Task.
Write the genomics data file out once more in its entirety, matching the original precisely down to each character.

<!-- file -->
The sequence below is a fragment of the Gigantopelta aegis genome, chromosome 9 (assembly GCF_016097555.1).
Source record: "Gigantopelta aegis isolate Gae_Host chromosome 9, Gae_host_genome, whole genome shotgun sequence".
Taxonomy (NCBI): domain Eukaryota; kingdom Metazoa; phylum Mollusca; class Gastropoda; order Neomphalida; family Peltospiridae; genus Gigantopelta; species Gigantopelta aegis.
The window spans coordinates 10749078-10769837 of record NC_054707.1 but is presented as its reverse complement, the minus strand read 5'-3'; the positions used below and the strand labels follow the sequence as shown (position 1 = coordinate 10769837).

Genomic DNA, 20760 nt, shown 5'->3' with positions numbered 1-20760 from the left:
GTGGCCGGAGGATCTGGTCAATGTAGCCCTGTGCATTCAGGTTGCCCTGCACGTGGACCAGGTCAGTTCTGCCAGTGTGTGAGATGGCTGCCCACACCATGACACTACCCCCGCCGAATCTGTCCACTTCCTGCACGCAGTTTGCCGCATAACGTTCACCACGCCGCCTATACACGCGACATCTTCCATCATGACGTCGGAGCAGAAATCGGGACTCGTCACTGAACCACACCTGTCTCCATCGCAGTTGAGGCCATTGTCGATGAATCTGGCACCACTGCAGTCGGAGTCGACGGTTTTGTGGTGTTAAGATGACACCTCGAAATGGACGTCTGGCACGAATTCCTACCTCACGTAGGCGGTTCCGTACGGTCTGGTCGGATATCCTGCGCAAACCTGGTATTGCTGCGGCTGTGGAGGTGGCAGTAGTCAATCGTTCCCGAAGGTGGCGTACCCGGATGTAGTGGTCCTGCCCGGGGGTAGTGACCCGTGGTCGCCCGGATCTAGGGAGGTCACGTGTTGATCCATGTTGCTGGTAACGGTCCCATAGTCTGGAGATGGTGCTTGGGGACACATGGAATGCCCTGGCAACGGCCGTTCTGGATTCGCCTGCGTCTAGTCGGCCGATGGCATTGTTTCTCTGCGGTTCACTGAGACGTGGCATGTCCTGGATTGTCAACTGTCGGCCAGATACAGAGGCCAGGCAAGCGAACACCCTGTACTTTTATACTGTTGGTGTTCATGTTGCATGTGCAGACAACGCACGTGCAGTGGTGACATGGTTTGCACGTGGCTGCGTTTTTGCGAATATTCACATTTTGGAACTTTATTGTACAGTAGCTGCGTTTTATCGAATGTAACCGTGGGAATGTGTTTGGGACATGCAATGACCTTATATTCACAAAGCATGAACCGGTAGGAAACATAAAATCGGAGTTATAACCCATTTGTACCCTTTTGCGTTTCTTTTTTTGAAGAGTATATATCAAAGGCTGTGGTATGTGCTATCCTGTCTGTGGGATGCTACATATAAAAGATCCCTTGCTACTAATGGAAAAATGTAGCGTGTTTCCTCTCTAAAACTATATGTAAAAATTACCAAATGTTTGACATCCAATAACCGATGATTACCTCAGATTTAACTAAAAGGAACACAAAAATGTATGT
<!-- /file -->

The sequence below is a fragment of the Gigantopelta aegis genome, chromosome 9 (assembly GCF_016097555.1).
Source record: "Gigantopelta aegis isolate Gae_Host chromosome 9, Gae_host_genome, whole genome shotgun sequence".
Taxonomy (NCBI): domain Eukaryota; kingdom Metazoa; phylum Mollusca; class Gastropoda; order Neomphalida; family Peltospiridae; genus Gigantopelta; species Gigantopelta aegis.
The window spans coordinates 10749078-10769837 of record NC_054707.1 but is presented as its reverse complement, the minus strand read 5'-3'; the positions used below and the strand labels follow the sequence as shown (position 1 = coordinate 10769837).

Genomic DNA, 20760 nt, shown 5'->3' with positions numbered 1-20760 from the left:
GTGGCCGGAGGATCTGGTCAATGTAGCCCTGTGCATTCAGGTTGCCCTGCACGTGGACCAGGTCAGTTCTGCCAGTGTGTGAGATGGCTGCCCACACCATGACACTACCCCCGCCGAATCTGTCCACTTCCTGCACGCAGTTTGCCGCATAACGTTCACCACGCCGCCTATACACGCGACATCTTCCATCATGACGTCGGAGCAGAAATCGGGACTCGTCACTGAACCACACCTGTCTCCATCGCAGTTGAGGCCATTGTCGATGAATCTGGCACCACTGCAGTCGGAGTCGACGGTTTTGTGGTGTTAAGATGACACCTCGAAATGGACGTCTGGCACGAATTCCTACCTCACGTAGGCGGTTCCGTACGGTCTGGTCGGATATCCTGCGCAAACCTGGTATTGCTGCGGCTGTGGAGGTGGCAGTAGTCAATCGTTCCCGAAGGTGGCGTACCCGGATGTAGTGGTCCTGCCCGGGGGTAGTGACCCGTGGTCGCCCGGATCTAGGGAGGTCACGTGTTGATCCATGTTGCTGGTAACGGTCCCATAGTCTGGAGATGGTGCTTGGGGACACATGGAATGCCCTGGCAACGGCCGTTCTGGATTCGCCTGCGTCTAGTCGGCCGATGGCATTGTTTCTCTGCGGTTCACTGAGACGTGGCATGTCCTGGATTGTCAACTGTCGGCCAGATACAGAGGCCAGGCAAGCGAACACCCTGTACTTTTATACTGTTGGTGTTCATGTTGCATGTGCAGACAACGCACGTGCAGTGGTGACATGGTTTGCACGTGGCTGCGTTTTTGCGAATATTCACATTTTGGAACTTTATTGTACAGTAGCTGCGTTTTATCGAATGTAACCGTGGGAATGTGTTTGGGACATGCAATGACCTTATATTCACAAAGCATGAACCGGTAGGAAACATAAAATCGGAGTTATAACCCATTTGTACCCTTTTGCGTTTCTTTTTTTGAAGAGTATATATCAAAGGCTGTGGTATGTGCTATCCTGTCTGTGGGATGCTACATATAAAAGATCCCTTGCTACTAATGGAAAAATGTAGCGTGTTTCCTCTCTAAAACTATATGTAAAAATTACCAAATGTTTGACATCCAATAACCGATGATTACCTCAGATTTAACTAAAAGGAACACAAAAATGTATGT